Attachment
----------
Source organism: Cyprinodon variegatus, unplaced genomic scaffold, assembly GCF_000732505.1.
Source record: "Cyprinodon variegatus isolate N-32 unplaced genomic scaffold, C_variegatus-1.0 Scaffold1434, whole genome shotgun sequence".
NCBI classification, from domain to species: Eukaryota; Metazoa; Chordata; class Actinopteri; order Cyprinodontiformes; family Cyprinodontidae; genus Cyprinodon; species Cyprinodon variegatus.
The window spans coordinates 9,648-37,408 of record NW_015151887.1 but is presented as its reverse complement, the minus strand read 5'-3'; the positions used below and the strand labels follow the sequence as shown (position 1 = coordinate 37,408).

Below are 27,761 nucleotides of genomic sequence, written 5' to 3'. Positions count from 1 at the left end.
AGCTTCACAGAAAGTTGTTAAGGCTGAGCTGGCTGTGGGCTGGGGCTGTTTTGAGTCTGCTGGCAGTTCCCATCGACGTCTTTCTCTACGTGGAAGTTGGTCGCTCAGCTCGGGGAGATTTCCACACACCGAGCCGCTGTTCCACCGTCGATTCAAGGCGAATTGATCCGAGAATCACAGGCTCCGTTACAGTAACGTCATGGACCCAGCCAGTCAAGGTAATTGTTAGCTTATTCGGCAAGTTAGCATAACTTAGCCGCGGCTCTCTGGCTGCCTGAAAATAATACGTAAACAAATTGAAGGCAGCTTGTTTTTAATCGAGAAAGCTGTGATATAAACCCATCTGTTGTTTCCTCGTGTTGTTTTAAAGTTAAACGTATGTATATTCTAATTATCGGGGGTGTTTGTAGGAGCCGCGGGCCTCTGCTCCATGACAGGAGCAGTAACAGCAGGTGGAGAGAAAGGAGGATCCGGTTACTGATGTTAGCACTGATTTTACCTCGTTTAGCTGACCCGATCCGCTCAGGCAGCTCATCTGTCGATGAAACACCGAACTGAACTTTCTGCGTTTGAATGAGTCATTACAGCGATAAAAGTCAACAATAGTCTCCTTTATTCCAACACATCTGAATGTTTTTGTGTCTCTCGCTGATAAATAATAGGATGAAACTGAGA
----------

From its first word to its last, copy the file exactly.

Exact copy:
Source organism: Cyprinodon variegatus, unplaced genomic scaffold, assembly GCF_000732505.1.
Source record: "Cyprinodon variegatus isolate N-32 unplaced genomic scaffold, C_variegatus-1.0 Scaffold1434, whole genome shotgun sequence".
NCBI classification, from domain to species: Eukaryota; Metazoa; Chordata; class Actinopteri; order Cyprinodontiformes; family Cyprinodontidae; genus Cyprinodon; species Cyprinodon variegatus.
The window spans coordinates 9,648-37,408 of record NW_015151887.1 but is presented as its reverse complement, the minus strand read 5'-3'; the positions used below and the strand labels follow the sequence as shown (position 1 = coordinate 37,408).

Below are 27,761 nucleotides of genomic sequence, written 5' to 3'. Positions count from 1 at the left end.
AGCTTCACAGAAAGTTGTTAAGGCTGAGCTGGCTGTGGGCTGGGGCTGTTTTGAGTCTGCTGGCAGTTCCCATCGACGTCTTTCTCTACGTGGAAGTTGGTCGCTCAGCTCGGGGAGATTTCCACACACCGAGCCGCTGTTCCACCGTCGATTCAAGGCGAATTGATCCGAGAATCACAGGCTCCGTTACAGTAACGTCATGGACCCAGCCAGTCAAGGTAATTGTTAGCTTATTCGGCAAGTTAGCATAACTTAGCCGCGGCTCTCTGGCTGCCTGAAAATAATACGTAAACAAATTGAAGGCAGCTTGTTTTTAATCGAGAAAGCTGTGATATAAACCCATCTGTTGTTTCCTCGTGTTGTTTTAAAGTTAAACGTATGTATATTCTAATTATCGGGGGTGTTTGTAGGAGCCGCGGGCCTCTGCTCCATGACAGGAGCAGTAACAGCAGGTGGAGAGAAAGGAGGATCCGGTTACTGATGTTAGCACTGATTTTACCTCGTTTAGCTGACCCGATCCGCTCAGGCAGCTCATCTGTCGATGAAACACCGAACTGAACTTTCTGCGTTTGAATGAGTCATTACAGCGATAAAAGTCAACAATAGTCTCCTTTATTCCAACACATCTGAATGTTTTTGTGTCTCTCGCTGATAAATAATAGGATGAAACTGAGA